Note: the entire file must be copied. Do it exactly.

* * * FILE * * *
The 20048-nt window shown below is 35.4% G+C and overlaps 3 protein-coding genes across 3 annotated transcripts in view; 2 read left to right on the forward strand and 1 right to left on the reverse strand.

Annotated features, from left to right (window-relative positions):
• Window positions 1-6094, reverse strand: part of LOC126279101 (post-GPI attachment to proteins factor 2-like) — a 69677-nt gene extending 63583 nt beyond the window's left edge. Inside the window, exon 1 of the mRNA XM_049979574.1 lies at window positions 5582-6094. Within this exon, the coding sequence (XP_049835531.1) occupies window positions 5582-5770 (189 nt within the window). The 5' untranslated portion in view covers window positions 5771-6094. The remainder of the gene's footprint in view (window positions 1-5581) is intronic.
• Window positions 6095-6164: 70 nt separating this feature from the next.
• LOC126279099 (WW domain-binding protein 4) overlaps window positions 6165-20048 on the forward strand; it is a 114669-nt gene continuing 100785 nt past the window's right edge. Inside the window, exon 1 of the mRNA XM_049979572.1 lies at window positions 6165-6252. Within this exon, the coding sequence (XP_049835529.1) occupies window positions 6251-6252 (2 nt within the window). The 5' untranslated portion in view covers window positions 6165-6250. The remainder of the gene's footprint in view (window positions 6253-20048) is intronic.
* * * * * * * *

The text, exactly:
The 20048-nt window shown below is 35.4% G+C and overlaps 3 protein-coding genes across 3 annotated transcripts in view; 2 read left to right on the forward strand and 1 right to left on the reverse strand.

Annotated features, from left to right (window-relative positions):
• Window positions 1-6094, reverse strand: part of LOC126279101 (post-GPI attachment to proteins factor 2-like) — a 69677-nt gene extending 63583 nt beyond the window's left edge. Inside the window, exon 1 of the mRNA XM_049979574.1 lies at window positions 5582-6094. Within this exon, the coding sequence (XP_049835531.1) occupies window positions 5582-5770 (189 nt within the window). The 5' untranslated portion in view covers window positions 5771-6094. The remainder of the gene's footprint in view (window positions 1-5581) is intronic.
• Window positions 6095-6164: 70 nt separating this feature from the next.
• LOC126279099 (WW domain-binding protein 4) overlaps window positions 6165-20048 on the forward strand; it is a 114669-nt gene continuing 100785 nt past the window's right edge. Inside the window, exon 1 of the mRNA XM_049979572.1 lies at window positions 6165-6252. Within this exon, the coding sequence (XP_049835529.1) occupies window positions 6251-6252 (2 nt within the window). The 5' untranslated portion in view covers window positions 6165-6250. The remainder of the gene's footprint in view (window positions 6253-20048) is intronic.